Tuma: Many companies are looking at the value of moving their PLM applications to the cloud the wrong way. The move to the cloud is often driven by the IT organization so when our clients do the benefit analysis they are only looking at the potential cost savings of cloud infrastructure. However, this can really vary between 60% reductions to, in some cases, cost increases. But this is the wrong way to look at the potential value. This only focuses on the cost side of the equation, whereas it is actually the value side where cloud can be transformative. In particular, the ability to roll out new capabilities rapidly, to weave a digital thread across your multiple engineering and manufacturing tools to release the value locked in our clients‘ data and to enable new cloud-based technologies such as HPC and Machine Learning will drive innovation of both products and processes.Other reasons include security concerns and missing skills, or that the company’s engineering collaboration is very difficult and not cloud-enabled. Many are struggling with managing and integrating the large quantities of data they have. The lack of limited standardization of software and configuration within a company is only exacerbating the issue.
Speaking of software, many PLM and engineering programs as well as applications aren’t architected to be cloud-enabled and often the solutions do not fully leverage the capabilities that the cloud provides. Also, most engineers will want to be absolutely sure that a cloud environment provides low latency before they are willing to make the move.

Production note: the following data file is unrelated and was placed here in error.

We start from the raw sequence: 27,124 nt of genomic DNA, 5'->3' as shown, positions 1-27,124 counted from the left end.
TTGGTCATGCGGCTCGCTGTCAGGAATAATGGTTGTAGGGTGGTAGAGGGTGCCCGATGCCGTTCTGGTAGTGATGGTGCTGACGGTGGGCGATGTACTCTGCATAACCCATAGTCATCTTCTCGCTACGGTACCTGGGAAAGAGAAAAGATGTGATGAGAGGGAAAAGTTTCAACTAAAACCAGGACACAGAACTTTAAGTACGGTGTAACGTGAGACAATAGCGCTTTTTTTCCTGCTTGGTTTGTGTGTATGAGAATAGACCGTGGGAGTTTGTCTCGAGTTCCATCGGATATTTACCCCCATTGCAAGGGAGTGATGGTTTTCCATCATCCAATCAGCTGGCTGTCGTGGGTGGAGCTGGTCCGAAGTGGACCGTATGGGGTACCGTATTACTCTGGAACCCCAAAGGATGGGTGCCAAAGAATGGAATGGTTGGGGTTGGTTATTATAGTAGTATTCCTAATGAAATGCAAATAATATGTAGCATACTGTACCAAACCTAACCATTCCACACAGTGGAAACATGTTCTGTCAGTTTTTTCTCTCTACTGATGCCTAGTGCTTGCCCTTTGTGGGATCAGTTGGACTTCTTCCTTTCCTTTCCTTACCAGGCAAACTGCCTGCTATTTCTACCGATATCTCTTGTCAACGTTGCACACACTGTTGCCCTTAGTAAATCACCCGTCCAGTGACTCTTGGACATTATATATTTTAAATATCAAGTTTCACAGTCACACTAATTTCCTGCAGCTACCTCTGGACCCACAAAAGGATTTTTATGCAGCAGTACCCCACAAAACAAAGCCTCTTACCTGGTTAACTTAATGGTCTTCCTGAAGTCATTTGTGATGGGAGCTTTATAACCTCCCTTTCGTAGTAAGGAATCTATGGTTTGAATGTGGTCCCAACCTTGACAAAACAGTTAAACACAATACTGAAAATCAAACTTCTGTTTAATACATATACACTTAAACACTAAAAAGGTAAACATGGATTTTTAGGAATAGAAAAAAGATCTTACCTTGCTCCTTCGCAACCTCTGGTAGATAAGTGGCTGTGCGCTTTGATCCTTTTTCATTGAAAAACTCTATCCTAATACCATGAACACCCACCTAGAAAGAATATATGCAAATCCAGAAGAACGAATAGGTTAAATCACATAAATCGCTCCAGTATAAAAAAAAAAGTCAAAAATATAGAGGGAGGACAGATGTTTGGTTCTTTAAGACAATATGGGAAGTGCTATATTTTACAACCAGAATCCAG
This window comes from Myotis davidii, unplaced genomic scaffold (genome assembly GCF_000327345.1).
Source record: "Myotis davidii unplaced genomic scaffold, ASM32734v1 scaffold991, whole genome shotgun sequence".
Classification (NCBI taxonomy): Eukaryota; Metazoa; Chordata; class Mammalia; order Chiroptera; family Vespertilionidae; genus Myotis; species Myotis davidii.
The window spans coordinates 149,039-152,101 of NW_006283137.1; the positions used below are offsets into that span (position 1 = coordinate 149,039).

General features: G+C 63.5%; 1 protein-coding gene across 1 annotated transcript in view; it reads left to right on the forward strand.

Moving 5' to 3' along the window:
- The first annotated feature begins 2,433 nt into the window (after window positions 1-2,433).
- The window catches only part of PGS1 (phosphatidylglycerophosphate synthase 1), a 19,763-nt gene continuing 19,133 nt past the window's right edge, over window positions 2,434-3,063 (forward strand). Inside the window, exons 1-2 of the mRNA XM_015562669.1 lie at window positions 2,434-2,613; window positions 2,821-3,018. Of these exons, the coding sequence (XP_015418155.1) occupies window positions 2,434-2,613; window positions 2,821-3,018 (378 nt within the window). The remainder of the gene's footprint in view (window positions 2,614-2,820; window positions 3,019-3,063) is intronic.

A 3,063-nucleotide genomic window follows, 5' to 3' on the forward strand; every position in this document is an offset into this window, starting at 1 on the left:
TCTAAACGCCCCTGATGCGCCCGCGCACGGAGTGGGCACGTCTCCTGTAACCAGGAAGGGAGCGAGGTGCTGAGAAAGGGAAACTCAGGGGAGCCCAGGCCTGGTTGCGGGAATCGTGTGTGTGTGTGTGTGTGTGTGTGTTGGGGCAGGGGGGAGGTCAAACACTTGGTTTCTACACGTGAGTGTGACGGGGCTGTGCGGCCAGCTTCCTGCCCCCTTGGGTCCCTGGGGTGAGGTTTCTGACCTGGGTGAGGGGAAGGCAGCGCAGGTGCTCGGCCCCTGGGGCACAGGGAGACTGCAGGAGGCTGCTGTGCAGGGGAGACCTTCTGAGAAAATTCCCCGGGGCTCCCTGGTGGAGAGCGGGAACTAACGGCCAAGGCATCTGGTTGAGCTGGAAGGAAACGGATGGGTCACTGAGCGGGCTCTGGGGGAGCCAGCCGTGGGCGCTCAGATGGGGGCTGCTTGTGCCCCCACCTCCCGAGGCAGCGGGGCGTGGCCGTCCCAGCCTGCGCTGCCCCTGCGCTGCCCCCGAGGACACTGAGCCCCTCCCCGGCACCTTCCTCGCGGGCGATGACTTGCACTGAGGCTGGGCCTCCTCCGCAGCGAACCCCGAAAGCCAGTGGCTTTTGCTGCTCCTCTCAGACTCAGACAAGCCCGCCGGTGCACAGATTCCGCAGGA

We’ve found that a good way to get started is by setting up a hybrid model until a company can be confident in the performance of its PLM cloud landscape. Companies can ease the move by first leveraging only standard applications.
IW: Why is this important in an increasingly digital economy?
Thomas: It is important because it helps manufacturers improve both product development and innovation capabilities. Cloud-powered product engineering means being able to roll out innovative technologies to more users, much faster. It also means a company can automate the deployment and testing of new solutions at a much higher volume and rate.
The PLM move to cloud also unlocks the power of integrating data, analytics and computing. It becomes easier to build digital threads and digital twin infrastructures, and to streamline and run simulations at scale across different engineering departments, even with manufacturing.
It enables better and easier business integration as PLM in the cloud provides a more reliable conduit between engineering systems and business back-office functions, and, to that effect, businesses can power design-to-market and bill of materials procurement to optimization functions.
As our clients and engineering software vendors become more cloud-enabled, new tools and solutions will become available to the engineer and the ability to rapidly adopt these will be a competitive advantage.
IW: How has the pandemic intensified the significance?
Tuma: The pandemic has delayed or negatively affected many engineering projects. Why? Because engineers were cut off from their toolboxes and material stacks, figuratively speaking. Meaning, they weren’t able access the programs, applications and data they needed.
We believe that most heads of engineering and manufacturing, analysts and consultants now agree that to keep this from happening again, design, engineering and PLM need hybrid work environments, which isn’t possible without large investments in cloud capabilities, plain and simple.